In summary, here are 10 of our most popular hospitality management courses
Frequently Asked Questions about Hospitality Management
Hospitality management is the job industry of overseeing hotels, resorts, restaurants, casinos, and other similar places that are a part of the tourism industry. Those who work in this industry make sure these places are running smoothly and appear welcoming to guests at all times, all while making a profit. For example, if you're the hospitality manager at a hotel, you may be in charge of all of the other departments—like the front desk, housekeeping, the spa, bars or restaurants, maintenance, and the concierge—and making sure they all work efficiently and seamlessly to make a guest's stay as pleasant as possible.
Taking courses online can help you find a career in the hospitality management industry by exposing you to the business skills you need to work in hotel management, for instance. A food and beverage management course is ideal for anyone who wants to get into restaurant management or open their own eatery. Ultimately, most hospitality management courses and degrees can provide you with an education in business with a concentration in hospitality.
Anyone who wants to work in hospitality management should be a people person. You'll spend your days overseeing employees, greeting guests, and answering questions and complaints—and you'll need to do it all with a smile. You must work well under pressure and be willing to work hard and put in extra hours since hotels and resorts are open 24/7, and you must be a good decision-maker. When a guest or staff member comes to you with an urgent problem, there is little time to think over your answer. You'll also need to be a good communicator so you can delegate tasks to staff members and greet guests from all over the world. However, you'll need to have a mind for business, sales, and marketing at the same time, so you can keep the hotel or resort thriving.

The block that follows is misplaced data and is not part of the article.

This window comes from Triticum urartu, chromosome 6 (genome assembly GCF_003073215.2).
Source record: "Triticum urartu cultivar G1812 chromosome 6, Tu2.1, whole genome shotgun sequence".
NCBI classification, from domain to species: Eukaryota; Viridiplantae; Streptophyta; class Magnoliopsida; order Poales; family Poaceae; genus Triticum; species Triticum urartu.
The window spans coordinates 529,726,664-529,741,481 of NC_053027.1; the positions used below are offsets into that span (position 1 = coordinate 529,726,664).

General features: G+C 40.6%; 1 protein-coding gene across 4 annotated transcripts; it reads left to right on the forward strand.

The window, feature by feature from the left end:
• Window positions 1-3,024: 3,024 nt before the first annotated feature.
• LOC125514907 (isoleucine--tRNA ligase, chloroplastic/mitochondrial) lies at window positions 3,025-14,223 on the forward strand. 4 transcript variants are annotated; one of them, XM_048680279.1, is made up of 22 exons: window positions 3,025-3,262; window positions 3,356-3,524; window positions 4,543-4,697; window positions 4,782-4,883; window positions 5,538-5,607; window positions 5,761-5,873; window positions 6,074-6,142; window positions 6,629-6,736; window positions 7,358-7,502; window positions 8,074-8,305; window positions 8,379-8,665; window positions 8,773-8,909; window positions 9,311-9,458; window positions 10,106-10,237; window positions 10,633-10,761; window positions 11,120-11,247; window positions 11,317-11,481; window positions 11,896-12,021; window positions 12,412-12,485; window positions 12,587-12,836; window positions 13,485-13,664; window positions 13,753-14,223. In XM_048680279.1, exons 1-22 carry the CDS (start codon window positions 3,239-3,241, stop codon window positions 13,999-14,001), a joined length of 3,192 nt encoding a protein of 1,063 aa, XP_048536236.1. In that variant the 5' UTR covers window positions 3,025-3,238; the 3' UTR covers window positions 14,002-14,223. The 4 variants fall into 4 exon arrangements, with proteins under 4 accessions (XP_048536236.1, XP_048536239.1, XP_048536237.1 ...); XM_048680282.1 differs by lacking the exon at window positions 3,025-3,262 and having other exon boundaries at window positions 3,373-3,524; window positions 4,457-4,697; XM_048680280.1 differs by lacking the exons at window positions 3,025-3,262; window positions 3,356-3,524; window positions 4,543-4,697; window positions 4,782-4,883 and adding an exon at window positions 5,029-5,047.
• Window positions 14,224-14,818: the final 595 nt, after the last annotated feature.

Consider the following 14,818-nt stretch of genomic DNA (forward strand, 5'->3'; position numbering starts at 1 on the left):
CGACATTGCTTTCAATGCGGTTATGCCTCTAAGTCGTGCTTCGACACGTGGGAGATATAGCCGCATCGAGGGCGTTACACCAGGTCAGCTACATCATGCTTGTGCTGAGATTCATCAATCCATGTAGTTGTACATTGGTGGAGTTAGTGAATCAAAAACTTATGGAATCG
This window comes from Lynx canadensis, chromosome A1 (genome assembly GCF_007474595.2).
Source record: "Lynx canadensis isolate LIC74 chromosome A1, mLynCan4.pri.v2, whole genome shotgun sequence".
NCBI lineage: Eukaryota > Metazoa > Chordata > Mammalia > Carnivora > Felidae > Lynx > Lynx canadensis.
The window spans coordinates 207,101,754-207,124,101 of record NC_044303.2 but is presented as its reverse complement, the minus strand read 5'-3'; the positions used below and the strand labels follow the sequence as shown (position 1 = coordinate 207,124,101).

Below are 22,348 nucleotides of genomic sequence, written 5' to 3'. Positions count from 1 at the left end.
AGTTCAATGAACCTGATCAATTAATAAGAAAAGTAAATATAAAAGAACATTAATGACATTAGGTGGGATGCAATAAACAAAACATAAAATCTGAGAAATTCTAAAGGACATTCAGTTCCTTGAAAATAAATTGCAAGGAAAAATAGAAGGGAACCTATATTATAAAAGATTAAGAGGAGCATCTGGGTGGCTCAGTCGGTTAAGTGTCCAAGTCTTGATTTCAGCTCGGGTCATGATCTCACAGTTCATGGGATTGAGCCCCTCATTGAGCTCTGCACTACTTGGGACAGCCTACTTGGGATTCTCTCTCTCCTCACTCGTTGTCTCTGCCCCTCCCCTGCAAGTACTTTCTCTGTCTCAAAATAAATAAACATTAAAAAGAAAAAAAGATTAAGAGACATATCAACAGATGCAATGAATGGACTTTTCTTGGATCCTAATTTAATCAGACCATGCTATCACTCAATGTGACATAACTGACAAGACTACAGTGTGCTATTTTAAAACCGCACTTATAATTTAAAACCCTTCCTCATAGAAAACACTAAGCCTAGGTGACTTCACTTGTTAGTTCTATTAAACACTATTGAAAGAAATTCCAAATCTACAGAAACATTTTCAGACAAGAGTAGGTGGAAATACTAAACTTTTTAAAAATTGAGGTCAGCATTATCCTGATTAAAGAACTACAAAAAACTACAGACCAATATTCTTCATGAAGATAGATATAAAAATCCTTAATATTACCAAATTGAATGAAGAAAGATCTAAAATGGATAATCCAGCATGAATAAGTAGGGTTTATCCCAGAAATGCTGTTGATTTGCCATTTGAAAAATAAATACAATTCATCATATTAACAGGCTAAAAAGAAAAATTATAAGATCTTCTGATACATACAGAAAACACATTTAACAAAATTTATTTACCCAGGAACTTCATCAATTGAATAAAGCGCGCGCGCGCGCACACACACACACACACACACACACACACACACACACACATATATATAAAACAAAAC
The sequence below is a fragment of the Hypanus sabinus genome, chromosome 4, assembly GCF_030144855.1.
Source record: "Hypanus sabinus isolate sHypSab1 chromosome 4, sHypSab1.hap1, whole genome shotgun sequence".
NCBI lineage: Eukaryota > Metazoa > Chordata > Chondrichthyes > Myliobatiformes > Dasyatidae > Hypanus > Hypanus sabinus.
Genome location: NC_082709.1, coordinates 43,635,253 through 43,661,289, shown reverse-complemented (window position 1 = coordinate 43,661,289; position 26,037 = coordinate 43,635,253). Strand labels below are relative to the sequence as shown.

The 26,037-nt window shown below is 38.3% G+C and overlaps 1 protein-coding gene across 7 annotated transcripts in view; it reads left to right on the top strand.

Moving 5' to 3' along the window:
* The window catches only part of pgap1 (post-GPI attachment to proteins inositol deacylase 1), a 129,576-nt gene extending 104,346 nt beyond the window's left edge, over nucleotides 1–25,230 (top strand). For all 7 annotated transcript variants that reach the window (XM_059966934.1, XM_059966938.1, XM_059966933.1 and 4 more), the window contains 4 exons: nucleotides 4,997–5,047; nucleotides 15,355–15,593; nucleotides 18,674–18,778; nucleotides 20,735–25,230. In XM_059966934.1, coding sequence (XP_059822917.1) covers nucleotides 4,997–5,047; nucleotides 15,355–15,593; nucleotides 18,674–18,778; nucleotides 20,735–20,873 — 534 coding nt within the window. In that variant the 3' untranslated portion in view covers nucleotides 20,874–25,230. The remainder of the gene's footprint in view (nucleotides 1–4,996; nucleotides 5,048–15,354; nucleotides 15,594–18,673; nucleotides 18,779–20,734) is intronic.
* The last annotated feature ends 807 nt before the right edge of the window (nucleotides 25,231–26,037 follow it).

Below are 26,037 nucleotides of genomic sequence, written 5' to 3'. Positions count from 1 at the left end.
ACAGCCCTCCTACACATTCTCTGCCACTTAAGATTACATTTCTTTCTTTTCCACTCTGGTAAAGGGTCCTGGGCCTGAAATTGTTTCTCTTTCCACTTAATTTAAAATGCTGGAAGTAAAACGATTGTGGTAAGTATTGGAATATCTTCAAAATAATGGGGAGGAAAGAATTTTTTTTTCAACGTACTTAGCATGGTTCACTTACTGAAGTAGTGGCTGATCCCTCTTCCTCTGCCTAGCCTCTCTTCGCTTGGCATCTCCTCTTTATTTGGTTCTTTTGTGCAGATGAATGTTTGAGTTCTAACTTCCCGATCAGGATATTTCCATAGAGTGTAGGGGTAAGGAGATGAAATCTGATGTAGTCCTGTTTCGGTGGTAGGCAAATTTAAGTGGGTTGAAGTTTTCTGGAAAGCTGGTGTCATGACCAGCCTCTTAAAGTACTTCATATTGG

Hotel and resort managers—also called lodging managers—are probably the first careers that come to mind when you think of hospitality management, but there are several other options in the tourism and hospitality industry. You might become an event organizer for private companies, public agencies, and nonprofit organizations. You can work as a travel agent, either for a company or by starting your own agency. You can also work as a travel attendant on cruise ships or for airlines. If you like to travel yourself, you may want to become an entertainment manager for a band or artist. You may prefer the food industry—studying hospitality management can help you manage a restaurant. Many people who study hospitality management go on to become entrepreneurs themselves, opening their own hotels, resorts, and restaurants.
This FAQ content has been made available for informational purposes only. Learners are advised to conduct additional research to ensure that courses and other credentials pursued meet their personal, professional, and financial goals.